And that’s really where Edwards came in handy for me. It was less about the courtroom drama and the legalese that went into getting Epstein, and more about how well this lawyer did with taking someone like Epstein and distilling him a bit. For example, I watched that Netflix documentary, and it was interesting, but I never really felt like I understood how he mentally maneuvered his way into thinking that any of this was okay. Sure, the guy was a sociopath, but still. However, Edwards kind of broke it down. In a few places of the book, he explained that to Epstein, there was nothing wrong with his attraction to girls, rather he saw it as a problem with the law. As long as women were capable of breeding, they should be given the option to entertain situations where such a thing was possible, and if they don’t, isn’t that a problem with the law holding back nature, rather than a problem with him raping and molesting underage girls?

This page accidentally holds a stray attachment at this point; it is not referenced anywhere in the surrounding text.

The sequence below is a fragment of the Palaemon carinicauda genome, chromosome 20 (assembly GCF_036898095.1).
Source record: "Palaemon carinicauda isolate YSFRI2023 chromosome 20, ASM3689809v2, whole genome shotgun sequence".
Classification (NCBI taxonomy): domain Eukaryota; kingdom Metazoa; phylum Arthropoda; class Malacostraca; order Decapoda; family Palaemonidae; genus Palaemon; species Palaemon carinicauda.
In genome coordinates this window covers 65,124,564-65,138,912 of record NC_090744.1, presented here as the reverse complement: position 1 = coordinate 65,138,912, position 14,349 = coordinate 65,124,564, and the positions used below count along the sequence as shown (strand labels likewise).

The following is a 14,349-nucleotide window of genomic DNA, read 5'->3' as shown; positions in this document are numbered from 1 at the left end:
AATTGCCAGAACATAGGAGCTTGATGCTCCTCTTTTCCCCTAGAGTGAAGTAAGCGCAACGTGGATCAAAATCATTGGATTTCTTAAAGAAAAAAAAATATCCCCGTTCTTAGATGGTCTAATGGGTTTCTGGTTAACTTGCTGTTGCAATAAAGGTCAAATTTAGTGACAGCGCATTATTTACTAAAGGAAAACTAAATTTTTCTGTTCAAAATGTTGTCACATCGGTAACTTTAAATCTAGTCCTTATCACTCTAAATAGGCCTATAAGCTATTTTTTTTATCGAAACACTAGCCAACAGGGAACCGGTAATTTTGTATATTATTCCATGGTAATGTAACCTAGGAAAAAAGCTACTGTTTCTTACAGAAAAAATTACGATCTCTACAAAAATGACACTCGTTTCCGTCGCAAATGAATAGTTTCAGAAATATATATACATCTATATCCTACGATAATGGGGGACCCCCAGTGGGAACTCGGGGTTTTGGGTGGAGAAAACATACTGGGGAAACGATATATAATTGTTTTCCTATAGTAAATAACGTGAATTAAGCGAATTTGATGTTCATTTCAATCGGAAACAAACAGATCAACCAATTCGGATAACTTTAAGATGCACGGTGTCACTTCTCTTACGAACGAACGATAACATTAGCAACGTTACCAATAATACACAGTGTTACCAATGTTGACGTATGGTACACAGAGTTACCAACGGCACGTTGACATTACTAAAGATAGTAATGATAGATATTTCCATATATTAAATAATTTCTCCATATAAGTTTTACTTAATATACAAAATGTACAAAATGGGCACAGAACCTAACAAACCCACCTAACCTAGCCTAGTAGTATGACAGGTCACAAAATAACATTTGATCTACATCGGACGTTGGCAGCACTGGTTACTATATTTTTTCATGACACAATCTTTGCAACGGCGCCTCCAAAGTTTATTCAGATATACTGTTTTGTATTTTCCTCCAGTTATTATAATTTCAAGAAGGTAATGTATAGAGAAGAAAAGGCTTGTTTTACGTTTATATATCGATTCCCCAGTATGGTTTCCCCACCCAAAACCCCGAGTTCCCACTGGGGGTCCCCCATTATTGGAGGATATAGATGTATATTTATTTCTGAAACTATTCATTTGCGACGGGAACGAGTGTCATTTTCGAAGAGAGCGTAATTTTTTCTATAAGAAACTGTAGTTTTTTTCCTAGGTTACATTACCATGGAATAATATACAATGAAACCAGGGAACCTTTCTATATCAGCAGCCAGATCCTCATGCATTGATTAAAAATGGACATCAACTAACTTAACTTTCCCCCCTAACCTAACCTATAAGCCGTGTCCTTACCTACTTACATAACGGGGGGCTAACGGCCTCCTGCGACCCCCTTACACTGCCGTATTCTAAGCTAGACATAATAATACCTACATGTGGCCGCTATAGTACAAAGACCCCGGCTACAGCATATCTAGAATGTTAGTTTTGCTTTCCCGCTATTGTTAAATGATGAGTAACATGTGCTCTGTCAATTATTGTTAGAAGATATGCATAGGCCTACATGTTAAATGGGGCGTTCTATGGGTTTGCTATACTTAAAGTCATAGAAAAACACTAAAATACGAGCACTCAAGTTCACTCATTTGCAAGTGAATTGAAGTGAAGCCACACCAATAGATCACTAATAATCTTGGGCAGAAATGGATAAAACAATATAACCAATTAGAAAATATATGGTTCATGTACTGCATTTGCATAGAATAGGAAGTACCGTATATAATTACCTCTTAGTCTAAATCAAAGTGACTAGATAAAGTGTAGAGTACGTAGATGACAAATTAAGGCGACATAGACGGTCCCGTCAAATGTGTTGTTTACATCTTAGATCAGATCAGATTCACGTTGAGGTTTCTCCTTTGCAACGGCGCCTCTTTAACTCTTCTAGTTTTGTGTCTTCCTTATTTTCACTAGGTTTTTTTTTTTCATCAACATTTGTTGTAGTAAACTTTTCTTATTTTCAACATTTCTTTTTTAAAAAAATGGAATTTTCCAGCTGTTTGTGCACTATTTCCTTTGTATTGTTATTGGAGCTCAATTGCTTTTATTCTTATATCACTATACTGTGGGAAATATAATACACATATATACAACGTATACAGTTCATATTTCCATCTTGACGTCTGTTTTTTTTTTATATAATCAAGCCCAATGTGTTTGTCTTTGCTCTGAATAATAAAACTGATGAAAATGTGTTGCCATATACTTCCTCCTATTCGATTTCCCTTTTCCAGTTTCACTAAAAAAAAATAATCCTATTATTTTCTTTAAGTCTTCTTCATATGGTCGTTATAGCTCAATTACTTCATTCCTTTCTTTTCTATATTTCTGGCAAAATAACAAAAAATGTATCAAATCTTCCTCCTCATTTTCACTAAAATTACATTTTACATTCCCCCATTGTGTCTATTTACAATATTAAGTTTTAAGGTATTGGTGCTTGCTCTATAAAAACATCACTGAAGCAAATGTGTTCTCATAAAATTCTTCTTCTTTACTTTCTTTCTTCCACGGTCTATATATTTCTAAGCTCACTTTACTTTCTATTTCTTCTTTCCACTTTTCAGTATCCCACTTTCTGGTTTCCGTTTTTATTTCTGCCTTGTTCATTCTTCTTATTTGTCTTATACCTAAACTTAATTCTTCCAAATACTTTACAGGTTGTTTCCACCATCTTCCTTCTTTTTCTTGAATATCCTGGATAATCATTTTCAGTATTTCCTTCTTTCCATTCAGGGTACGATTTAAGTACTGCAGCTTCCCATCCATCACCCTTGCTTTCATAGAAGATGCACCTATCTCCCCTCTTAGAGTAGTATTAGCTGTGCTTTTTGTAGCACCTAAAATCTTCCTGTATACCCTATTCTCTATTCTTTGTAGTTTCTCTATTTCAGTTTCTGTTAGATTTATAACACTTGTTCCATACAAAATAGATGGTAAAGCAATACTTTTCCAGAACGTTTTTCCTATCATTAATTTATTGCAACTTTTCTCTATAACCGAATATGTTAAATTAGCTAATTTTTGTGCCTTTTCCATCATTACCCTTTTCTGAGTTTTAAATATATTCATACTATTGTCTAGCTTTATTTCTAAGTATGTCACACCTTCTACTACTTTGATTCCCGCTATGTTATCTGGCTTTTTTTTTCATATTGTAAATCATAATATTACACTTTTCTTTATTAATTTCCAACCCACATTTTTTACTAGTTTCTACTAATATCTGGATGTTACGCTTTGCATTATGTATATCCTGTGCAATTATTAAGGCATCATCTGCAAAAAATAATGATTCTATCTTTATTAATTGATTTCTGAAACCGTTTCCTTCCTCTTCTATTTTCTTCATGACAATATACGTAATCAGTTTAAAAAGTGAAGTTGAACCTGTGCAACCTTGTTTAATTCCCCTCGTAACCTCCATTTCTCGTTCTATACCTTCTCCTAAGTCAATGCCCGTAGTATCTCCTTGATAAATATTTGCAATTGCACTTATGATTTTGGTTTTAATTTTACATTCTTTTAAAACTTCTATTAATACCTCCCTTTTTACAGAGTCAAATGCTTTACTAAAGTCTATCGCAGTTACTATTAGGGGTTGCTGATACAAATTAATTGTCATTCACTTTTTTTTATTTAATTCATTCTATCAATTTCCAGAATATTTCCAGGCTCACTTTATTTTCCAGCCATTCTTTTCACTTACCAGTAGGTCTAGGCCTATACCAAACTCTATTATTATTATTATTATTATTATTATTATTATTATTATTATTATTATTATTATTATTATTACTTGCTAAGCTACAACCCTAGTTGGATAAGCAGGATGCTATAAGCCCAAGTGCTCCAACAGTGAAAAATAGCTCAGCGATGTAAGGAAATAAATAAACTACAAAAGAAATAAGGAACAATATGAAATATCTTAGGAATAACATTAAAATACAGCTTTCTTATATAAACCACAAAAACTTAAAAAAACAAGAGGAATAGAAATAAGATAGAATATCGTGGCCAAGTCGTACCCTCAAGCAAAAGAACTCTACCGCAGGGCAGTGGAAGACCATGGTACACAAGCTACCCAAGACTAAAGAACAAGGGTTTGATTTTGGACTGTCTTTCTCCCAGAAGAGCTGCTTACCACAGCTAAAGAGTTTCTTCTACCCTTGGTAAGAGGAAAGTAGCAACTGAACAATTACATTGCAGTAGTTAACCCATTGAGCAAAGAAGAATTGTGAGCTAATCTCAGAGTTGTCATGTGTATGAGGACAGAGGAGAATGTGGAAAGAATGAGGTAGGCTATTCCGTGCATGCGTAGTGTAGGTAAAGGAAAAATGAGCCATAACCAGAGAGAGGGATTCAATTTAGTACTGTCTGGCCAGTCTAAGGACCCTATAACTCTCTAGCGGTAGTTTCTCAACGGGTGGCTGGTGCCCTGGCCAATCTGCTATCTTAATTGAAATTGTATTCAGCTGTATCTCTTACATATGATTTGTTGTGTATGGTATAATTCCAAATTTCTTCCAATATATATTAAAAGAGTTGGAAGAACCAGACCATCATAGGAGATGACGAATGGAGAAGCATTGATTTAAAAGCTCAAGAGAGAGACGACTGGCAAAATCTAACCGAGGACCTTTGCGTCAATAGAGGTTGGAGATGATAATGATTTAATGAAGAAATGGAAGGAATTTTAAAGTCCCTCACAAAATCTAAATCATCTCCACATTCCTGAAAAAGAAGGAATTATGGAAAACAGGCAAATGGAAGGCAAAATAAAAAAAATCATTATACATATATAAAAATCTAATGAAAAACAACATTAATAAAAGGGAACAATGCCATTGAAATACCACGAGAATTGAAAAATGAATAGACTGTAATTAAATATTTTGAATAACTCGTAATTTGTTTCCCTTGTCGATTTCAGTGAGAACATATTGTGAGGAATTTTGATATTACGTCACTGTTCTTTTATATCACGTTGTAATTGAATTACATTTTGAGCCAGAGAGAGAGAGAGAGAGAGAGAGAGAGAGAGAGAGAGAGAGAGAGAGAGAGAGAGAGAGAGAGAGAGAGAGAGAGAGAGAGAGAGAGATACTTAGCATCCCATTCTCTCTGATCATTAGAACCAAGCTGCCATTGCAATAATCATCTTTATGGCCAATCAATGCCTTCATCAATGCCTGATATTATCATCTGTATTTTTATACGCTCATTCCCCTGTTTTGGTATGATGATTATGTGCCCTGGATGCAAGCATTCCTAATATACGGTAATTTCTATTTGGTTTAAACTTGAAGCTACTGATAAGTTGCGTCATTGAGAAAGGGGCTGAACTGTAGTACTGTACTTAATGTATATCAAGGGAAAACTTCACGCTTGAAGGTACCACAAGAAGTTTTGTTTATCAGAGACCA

The mental gymnastics there makes me blood curdle, but once it was explained that way, I understood a lot of Epstein and his sick, twisted, perverse, monied self. Edwards also spoke a bit about the “cult of Epstein” and how he groomed women into his way of thinking, and how long it took to graduate between various levels of his organization, from first massage, to traveling with him on international flights. He also spoke a bit about the people who were commonly attached to Epstein, like Bill Clinton, Donald Trump, Prince Andrew, Harvey Weinstein and the like. It’s quite a long list. I think the man was connected to just about everyone, and he cultivated those connections, likely as a way to both threaten others (“I can destroy you. I know everybody.”) and a way to further his own business aims.